Association between a literature-based genetic risk score and cardiovascular
    events in women.

    Paynter NP, Chasman DI, Paré G, Buring JE, Cook NR, Miletich JP, Ridker PM.

    Center for Cardiovascular Disease Prevention and the Divisions of Preventive
    Medicine and Cardiovascular Diseases, Brigham and Women's Hospital, Boston,
    Massachusetts 02215, USA. npaynter@partners.org

    CONTEXT: While multiple genetic markers associated with cardiovascular disease
    have been identified by genome-wide association studies, their aggregate effect
    on risk beyond traditional factors is uncertain, particularly among women.
    OBJECTIVE: To test the predictive ability of a literature-based genetic risk
    score for cardiovascular disease. DESIGN, SETTING, AND PARTICIPANTS: Prospective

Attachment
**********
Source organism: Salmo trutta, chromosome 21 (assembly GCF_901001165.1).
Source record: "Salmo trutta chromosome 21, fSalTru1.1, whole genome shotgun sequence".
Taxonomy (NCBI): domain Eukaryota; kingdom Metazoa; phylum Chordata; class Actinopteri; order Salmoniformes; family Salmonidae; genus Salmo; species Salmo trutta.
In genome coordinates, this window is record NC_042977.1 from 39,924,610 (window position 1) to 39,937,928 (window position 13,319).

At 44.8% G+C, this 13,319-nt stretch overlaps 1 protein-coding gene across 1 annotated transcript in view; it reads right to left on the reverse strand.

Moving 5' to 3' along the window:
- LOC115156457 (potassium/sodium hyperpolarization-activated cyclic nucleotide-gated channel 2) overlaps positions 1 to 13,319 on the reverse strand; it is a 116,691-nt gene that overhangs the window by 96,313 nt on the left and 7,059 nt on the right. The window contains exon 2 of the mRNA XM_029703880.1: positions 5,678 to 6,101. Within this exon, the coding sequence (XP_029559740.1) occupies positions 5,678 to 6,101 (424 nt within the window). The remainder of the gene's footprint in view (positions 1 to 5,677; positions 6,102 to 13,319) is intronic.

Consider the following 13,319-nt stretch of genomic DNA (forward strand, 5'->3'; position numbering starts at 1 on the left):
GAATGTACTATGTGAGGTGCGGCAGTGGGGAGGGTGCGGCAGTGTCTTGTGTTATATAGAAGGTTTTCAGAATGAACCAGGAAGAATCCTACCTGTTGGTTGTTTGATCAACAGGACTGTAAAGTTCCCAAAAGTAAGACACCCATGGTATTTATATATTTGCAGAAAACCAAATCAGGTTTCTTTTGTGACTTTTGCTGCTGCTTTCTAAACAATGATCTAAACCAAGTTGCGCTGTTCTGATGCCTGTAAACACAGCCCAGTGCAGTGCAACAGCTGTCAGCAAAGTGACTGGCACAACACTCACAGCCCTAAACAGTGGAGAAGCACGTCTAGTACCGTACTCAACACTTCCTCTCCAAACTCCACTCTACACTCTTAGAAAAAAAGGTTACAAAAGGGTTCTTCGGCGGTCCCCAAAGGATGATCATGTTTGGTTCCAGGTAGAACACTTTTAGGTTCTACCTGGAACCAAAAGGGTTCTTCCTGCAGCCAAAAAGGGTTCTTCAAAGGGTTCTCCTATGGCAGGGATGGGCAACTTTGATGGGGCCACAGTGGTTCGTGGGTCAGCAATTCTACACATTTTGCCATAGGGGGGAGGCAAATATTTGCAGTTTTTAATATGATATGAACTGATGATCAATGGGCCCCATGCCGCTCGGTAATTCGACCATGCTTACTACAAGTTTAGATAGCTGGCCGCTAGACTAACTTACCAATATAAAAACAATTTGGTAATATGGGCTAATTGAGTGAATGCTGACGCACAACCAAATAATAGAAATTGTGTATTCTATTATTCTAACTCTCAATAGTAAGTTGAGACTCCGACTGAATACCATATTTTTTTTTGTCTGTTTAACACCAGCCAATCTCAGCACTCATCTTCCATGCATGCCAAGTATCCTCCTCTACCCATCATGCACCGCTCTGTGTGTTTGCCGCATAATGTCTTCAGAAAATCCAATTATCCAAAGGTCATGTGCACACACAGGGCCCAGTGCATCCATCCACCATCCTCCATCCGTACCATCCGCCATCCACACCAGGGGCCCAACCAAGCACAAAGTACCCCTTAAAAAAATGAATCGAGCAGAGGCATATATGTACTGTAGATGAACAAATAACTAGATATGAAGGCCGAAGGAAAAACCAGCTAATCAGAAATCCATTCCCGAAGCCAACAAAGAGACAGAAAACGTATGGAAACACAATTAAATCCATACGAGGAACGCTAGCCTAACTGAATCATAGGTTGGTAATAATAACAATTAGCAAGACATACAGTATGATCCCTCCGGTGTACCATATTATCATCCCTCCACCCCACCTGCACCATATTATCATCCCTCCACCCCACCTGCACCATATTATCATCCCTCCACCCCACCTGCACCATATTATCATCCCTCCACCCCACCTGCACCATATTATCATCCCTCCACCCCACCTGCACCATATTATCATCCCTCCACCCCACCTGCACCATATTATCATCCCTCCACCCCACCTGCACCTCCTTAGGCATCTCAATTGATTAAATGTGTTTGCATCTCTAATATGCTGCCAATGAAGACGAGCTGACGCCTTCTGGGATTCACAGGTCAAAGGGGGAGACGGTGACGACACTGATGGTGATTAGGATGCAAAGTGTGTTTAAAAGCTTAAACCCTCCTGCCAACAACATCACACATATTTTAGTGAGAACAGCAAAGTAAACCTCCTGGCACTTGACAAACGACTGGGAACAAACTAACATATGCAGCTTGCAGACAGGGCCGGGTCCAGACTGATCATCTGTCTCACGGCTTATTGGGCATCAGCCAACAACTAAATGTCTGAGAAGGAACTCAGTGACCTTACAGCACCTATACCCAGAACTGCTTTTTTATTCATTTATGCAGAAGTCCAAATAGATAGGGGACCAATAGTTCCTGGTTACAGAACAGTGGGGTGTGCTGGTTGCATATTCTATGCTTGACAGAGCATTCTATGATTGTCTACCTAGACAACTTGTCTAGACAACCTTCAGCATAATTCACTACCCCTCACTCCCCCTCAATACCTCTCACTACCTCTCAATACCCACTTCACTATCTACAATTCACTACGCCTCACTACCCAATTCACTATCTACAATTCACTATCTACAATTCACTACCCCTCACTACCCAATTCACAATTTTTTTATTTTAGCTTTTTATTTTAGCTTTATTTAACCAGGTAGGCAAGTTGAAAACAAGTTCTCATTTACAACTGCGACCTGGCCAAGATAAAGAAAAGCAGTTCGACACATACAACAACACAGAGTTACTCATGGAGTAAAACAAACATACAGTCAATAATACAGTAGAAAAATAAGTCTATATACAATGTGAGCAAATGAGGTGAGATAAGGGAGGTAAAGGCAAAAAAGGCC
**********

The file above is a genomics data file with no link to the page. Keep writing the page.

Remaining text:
cohort of 19,313 initially healthy white women in the Women's Genome Health Study
    followed up over a median of 12.3 years (interquartile range, 11.6-12.8 years).
    Genetic risk scores were constructed from the National Human Genome Research
    Institute's catalog of genome-wide association study results published between
    2005 and June 2009. MAIN OUTCOME MEASURE: Incident myocardial infarction, stroke,
    arterial revascularization, and cardiovascular death. RESULTS: A total of 101
    single nucleotide polymorphisms reported to be associated with cardiovascular
    disease or at least 1 intermediate cardiovascular disease phenotype at a
    published P value of less than 10(-7) were identified and risk alleles were added
    to create a genetic risk score. During follow-up, 777 cardiovascular disease
    events occurred (199 myocardial infarctions, 203 strokes, 63 cardiovascular
    deaths, 312 revascularizations). After adjustment for age, the genetic risk score
    had a hazard ratio (HR) for cardiovascular disease of 1.02 per risk allele (95%
    confidence interval [CI], 1.00-1.03/risk allele; P = .006). This corresponds to
    an absolute cardiovascular disease risk of 3% over 10 years in the lowest tertile